Last year the Texas State Board of Education formed an advisory committee to help them streamline the state’s science standards. The committee, composed of a majority of evolutionists, has ignited a controversy by urging the board to delete the only two evolution standards that require evolutionary explanations.
To help clarify what is at stake, consider this question: Do you believe that we humans are only a bunch of molecules that enjoy having conversations? Usually, only atheists will answer “Yes.” Most of us think the idea is ridiculous and answer “No” — it goes against our scientific common sense. Yet, this purely materialistic idea is, in essence, the only officially government sanctioned lesson we may teach our children about their essential nature.
A similar question shines even more light on the controversy: How did we human beings arrive on this planet? There are fundamentally only two possible explanations: a theistic explanation, meaning God created the universe and man in his image; or a materialistic explanation, meaning matter popped into existence out of nothing, and we are simply the result of the unguided natural processes of evolution. Again, only the official government-sanctioned materialistic explanation may be taught.
Fortunately in Texas, not only may evolutionary explanations be taught, they are required to be taught. Why is this distinction so important? Since they are required, our children get the opportunity to actually see if these explanations are compelling or not. This is a big deal. Since you can’t teach theistic explanations in our schools, the only way for the theist to engage with materialistic evolution is to show the evolutionist explanations are weak. But now, evolutionists want state protection from even having to provide explanations.
At least they are consistent; they didn’t want them passed to begin with. Back in 2009, when they were first adopted, the evolution community was shocked. Eugenie Scott of the National Center of Science Education (NCSE) stated: “Let’s be clear about this. This is a setback for science education in Texas, not a draw, not a victory.”
Steve Newton, also of NCSE, claimed “the board’s actions are the most specific assault I’ve seen against the teaching of evolution and modern science.” Science, the prestigious journal of the American Association for the Advancement of Science, reported that “new science standards for Texas schools strike a major blow to the teaching of evolution.” Remember: All that the standards did was to require evolutionary explanations to be taught.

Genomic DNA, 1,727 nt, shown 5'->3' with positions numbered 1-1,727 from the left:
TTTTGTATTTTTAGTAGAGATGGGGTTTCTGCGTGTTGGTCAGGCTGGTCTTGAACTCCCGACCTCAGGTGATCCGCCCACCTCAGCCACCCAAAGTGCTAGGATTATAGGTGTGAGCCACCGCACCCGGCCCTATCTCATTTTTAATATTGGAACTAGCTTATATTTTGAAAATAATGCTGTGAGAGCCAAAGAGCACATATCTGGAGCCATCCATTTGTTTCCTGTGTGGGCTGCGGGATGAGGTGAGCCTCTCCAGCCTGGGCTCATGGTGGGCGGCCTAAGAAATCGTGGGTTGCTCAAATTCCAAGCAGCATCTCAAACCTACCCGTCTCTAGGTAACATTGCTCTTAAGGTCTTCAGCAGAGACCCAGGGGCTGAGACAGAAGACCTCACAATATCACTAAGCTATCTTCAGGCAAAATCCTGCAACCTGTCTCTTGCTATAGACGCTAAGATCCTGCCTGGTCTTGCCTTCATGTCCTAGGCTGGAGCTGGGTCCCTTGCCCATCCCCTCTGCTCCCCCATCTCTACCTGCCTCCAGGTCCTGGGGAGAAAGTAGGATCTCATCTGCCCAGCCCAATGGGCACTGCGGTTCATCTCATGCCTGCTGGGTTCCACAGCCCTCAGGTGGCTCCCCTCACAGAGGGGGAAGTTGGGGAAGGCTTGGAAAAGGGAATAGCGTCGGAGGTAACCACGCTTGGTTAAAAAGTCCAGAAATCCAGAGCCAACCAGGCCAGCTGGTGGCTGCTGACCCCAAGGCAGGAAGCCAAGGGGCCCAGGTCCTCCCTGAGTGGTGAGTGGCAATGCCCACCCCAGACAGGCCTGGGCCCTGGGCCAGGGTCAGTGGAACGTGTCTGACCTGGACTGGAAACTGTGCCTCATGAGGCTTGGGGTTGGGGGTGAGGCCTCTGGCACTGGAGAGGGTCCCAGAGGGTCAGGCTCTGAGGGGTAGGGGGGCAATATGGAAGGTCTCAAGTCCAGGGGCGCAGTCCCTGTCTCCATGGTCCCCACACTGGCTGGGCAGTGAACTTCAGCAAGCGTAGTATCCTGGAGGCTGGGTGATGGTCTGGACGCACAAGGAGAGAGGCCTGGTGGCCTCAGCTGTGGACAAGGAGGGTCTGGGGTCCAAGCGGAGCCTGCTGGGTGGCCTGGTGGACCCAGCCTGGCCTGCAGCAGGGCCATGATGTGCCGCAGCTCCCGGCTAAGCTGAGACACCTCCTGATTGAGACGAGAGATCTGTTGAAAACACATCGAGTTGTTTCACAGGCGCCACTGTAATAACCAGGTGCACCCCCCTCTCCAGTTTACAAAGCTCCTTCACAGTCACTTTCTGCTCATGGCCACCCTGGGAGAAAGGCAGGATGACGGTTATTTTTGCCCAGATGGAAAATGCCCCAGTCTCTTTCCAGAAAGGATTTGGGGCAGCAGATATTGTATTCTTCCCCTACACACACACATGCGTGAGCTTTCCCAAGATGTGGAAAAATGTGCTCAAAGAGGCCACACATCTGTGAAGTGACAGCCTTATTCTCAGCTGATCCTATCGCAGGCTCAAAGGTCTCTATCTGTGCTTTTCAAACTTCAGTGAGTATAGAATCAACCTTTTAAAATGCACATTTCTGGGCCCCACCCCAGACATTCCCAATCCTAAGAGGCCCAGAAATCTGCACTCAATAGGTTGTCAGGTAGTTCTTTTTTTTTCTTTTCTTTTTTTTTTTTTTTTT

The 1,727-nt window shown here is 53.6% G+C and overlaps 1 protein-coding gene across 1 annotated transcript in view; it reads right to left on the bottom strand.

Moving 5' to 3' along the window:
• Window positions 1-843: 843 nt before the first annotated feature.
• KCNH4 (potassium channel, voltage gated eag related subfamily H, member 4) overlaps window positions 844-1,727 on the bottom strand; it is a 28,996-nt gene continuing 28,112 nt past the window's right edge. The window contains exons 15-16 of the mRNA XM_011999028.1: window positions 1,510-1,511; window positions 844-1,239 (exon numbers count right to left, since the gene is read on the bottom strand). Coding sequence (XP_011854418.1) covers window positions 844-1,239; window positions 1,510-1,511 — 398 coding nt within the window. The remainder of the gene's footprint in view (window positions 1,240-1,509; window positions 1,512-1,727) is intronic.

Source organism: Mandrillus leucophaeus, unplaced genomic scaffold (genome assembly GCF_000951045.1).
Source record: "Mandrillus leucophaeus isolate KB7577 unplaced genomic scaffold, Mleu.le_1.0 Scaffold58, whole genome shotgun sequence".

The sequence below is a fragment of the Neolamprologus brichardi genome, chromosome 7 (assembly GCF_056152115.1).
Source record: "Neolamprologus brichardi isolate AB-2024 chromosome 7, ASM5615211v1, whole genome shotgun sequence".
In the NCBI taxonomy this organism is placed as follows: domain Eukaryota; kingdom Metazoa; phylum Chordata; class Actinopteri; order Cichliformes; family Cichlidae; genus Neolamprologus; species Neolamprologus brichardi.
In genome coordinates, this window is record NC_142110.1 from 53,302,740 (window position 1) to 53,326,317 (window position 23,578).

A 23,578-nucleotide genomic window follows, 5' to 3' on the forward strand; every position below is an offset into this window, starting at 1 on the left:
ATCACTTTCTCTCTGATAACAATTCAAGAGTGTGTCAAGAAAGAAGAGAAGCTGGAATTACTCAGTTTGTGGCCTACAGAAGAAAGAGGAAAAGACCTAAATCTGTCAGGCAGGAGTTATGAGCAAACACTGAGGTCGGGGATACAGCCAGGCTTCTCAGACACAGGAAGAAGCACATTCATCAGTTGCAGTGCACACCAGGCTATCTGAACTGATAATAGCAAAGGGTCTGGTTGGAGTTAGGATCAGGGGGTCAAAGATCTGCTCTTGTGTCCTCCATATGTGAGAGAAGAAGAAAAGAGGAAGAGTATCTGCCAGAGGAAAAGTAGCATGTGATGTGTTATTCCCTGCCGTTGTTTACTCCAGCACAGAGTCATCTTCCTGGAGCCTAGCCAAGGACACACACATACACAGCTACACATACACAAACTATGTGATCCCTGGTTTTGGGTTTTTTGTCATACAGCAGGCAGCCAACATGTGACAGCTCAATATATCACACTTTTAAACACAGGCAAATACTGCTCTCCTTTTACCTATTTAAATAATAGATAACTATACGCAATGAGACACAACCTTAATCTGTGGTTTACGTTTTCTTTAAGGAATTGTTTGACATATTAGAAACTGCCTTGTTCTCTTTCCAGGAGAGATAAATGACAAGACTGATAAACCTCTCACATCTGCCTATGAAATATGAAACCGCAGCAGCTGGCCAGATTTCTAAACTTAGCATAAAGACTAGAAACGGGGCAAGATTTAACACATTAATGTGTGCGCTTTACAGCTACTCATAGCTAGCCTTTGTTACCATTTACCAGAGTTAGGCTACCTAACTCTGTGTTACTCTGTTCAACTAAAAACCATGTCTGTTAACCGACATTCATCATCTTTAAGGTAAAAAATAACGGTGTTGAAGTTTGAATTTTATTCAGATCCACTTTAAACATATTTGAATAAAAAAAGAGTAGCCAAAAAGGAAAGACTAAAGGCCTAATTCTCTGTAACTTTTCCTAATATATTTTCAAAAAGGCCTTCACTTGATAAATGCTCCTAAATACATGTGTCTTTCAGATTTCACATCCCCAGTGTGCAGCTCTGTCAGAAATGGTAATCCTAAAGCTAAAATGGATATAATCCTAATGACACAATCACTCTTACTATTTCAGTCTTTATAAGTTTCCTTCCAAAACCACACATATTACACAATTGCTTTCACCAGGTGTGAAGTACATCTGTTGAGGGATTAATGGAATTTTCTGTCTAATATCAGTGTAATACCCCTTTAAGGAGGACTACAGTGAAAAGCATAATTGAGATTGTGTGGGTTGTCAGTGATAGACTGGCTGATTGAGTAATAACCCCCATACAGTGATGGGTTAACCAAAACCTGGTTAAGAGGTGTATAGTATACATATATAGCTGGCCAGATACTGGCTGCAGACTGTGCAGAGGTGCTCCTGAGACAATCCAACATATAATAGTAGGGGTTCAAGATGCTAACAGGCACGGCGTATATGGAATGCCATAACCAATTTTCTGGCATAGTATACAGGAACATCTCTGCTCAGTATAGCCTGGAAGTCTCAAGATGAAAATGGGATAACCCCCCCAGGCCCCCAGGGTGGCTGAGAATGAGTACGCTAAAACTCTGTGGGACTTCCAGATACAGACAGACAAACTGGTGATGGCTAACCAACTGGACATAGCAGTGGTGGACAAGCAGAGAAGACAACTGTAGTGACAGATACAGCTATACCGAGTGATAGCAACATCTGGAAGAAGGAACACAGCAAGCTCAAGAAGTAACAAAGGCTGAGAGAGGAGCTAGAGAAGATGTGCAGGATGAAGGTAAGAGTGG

Please note, the standards did not insert creationism or intelligent design into the curriculum. Had that been the case, they would have been immediately challenged in court and thrown out. This is also confirmed in the committee’s rationale for dropping the standards. They don’t argue the standards are creationist; they argue instead that they are redundant, cognitively inappropriate or take too much time. They are not redundant; these two standards are the only ones out of all the other 42 specific biology concept standards that ask for explanations. And the cognitively inappropriate standard in question can be illustrated by a simple line chart; this doesn’t take too much time.
The key word in this debate is “explanations.” The board should keep them. Remember: If they are deleted, one removes the only line of engagement with evolution for those of us who do not accept materialist ideas that we are only molecules and that the universe popped into existence out of nothing. Deleting them would allow the teaching of evolutionary dogma in Texas to go unchallenged.
Also note: None of the grave warnings of the evolutionists have materialized. In the meantime, however, our children have been required to take a little time to analyze and evaluate evolutionary explanations for how they arrived on this planet. This is no small point; it is definitely worth keeping.
McLeroy is the former chair of the Texas State Board of Education.